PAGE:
The U.S. trade deficit narrowed in September to the lowest level this year as exports rose to a record high and imports stagnated for the fourth consecutive month.
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The shortfall shrank by 4% to $43.1 billion in September, from a downwardly revised $44.9 billion in August, according to a Commerce Department report released today in Washington.
Exports climbed 1.4% to $180.4 billion, boosted by overseas shipments of industrial supplies, capital equipment, automobiles, and consumer goods. Imports rose just 0.3%, also led by automobiles and industrial supplies, as well as food.
The U.S. imported less crude oil in September even though prices declined, with the average price of a barrel of imported oil falling to $101.02, compared to $102.62 in August. U.S. companies imported about 280 barrels in September, the fewest in four months.
Before today’s report, Commerce Department figures last month showed a narrow deficit contributing 0.2% to the 2.5% increase in third-quarter economic growth. However, despite two months of improvement, economists aren’t predicting the trend will continue.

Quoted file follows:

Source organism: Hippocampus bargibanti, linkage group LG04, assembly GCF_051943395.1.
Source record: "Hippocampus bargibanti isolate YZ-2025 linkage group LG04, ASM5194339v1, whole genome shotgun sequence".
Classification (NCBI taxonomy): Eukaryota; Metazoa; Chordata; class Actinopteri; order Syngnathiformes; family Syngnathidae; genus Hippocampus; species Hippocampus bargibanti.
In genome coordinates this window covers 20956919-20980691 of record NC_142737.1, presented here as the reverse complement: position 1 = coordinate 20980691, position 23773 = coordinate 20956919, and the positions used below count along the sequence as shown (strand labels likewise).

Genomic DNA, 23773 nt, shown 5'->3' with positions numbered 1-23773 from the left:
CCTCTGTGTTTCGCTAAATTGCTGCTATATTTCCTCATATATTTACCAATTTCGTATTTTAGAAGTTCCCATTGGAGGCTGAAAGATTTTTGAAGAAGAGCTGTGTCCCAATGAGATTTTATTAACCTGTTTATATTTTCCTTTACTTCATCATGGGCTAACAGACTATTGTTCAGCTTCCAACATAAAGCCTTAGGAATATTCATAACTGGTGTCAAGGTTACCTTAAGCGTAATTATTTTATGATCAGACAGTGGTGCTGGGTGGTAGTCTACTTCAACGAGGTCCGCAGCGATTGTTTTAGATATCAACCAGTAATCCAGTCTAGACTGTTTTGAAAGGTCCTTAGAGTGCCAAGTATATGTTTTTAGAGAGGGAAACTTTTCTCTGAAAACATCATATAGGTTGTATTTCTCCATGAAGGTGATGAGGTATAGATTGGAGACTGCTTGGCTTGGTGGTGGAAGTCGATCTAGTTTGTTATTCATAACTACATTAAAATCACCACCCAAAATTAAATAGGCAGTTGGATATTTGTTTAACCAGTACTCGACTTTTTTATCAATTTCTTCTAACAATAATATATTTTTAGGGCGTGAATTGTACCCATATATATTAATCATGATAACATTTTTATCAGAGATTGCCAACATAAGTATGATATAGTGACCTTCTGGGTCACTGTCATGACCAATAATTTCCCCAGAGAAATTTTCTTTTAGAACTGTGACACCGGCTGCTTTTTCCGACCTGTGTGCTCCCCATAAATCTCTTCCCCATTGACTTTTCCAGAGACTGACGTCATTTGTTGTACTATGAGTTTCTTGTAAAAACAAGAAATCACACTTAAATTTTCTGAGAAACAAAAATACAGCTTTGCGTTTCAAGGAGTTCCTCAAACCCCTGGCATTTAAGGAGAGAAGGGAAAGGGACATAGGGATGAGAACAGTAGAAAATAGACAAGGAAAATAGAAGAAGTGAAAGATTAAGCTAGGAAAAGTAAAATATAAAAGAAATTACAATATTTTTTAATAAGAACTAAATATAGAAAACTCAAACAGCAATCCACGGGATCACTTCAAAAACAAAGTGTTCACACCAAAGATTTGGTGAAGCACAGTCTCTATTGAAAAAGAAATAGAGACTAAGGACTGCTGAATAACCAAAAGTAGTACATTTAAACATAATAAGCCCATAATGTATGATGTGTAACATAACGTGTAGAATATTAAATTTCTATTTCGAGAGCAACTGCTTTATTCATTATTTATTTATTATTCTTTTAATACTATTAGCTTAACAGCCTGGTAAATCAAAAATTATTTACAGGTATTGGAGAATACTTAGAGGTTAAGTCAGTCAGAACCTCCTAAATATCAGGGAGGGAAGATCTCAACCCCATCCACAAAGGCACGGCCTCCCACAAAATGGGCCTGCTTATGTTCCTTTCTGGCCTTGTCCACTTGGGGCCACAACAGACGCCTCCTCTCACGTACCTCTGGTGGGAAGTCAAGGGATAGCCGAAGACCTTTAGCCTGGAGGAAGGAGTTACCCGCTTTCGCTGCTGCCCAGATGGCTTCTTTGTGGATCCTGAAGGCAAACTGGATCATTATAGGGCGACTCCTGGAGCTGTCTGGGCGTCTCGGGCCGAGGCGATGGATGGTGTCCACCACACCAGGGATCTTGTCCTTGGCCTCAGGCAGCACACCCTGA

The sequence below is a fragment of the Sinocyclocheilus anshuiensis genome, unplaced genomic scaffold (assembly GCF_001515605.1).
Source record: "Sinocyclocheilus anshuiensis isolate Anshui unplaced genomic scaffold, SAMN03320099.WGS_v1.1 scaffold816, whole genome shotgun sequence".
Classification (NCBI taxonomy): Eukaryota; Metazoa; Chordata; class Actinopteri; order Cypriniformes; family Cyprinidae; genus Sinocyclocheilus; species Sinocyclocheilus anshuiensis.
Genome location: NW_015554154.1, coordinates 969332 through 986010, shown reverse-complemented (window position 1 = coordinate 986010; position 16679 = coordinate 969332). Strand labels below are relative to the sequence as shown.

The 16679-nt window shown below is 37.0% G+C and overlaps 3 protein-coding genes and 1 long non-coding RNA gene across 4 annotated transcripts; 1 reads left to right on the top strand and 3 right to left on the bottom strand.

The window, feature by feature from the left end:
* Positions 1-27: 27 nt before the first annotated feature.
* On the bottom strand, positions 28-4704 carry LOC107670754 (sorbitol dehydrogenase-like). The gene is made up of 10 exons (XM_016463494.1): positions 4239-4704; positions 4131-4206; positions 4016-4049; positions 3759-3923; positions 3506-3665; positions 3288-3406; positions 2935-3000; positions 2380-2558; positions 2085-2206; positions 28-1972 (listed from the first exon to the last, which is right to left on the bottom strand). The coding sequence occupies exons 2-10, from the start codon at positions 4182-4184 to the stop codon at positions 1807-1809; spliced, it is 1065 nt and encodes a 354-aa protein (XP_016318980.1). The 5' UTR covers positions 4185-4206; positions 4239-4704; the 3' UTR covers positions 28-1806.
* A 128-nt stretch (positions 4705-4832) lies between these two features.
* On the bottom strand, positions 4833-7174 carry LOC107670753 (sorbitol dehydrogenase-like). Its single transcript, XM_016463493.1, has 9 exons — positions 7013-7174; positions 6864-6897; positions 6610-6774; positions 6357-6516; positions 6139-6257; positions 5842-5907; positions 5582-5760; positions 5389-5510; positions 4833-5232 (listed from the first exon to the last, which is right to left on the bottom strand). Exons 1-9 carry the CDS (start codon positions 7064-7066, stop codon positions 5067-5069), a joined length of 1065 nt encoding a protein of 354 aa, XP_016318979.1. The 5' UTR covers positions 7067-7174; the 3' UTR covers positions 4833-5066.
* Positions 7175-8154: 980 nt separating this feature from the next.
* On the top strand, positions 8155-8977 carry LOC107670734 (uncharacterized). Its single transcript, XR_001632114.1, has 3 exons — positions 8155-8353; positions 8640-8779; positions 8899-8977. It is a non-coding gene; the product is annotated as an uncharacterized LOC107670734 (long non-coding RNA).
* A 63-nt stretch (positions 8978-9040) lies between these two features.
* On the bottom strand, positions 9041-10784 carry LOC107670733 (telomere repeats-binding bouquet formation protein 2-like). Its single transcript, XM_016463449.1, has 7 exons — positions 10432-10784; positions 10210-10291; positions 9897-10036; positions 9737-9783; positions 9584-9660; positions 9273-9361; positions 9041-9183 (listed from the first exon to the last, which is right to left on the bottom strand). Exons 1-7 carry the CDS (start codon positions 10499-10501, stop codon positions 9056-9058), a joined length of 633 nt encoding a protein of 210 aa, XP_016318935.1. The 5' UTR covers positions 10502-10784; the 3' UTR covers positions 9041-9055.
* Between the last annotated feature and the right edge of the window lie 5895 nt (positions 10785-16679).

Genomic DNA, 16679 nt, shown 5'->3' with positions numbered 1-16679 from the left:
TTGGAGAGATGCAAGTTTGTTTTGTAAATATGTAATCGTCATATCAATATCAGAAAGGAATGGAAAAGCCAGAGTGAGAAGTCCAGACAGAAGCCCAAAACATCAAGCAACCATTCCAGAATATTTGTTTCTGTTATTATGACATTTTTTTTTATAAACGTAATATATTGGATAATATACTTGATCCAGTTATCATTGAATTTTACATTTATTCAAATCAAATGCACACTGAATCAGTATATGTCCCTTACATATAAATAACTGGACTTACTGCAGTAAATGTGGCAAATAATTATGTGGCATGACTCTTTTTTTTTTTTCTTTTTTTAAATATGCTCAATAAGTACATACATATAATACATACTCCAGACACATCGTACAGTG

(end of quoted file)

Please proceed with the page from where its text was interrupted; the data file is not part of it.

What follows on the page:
“With the global environment so uncertain, there is going to be some downward pressure on export demand,” said Alex Hodern, an economist at FTN Financial in New York. Hodern does expect domestic demand to pick up, but says that it won’t reach “the pace we had before the recent recession.”
Slower job and salary growth may limit household spending on non-essential goods. According to a poll conducted last month by BIGresearch, shoppers plan to spend less this holiday season than last year.
Still, the drop in the value of the dollar since the middle of last year continues to support overseas demand for U.S. goods. The Dollar Index, used by IntercontinentalExchange Inc. to track the currency against six major trade partners, including the euro and yen, fell 18% between June 7, 2010 and April 29, 2011. However, as the crisis in Europe deepens, the dollar has been gaining ground against the euro.
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The U.S. trade deficit with Canada widened in September to $3.5 billion, while the gap with Mexico shrank to $5 billion. The deficit with the European Union narrowed to $6.4 billion. The U.S. had a $1.2 billion surplus with Brazil.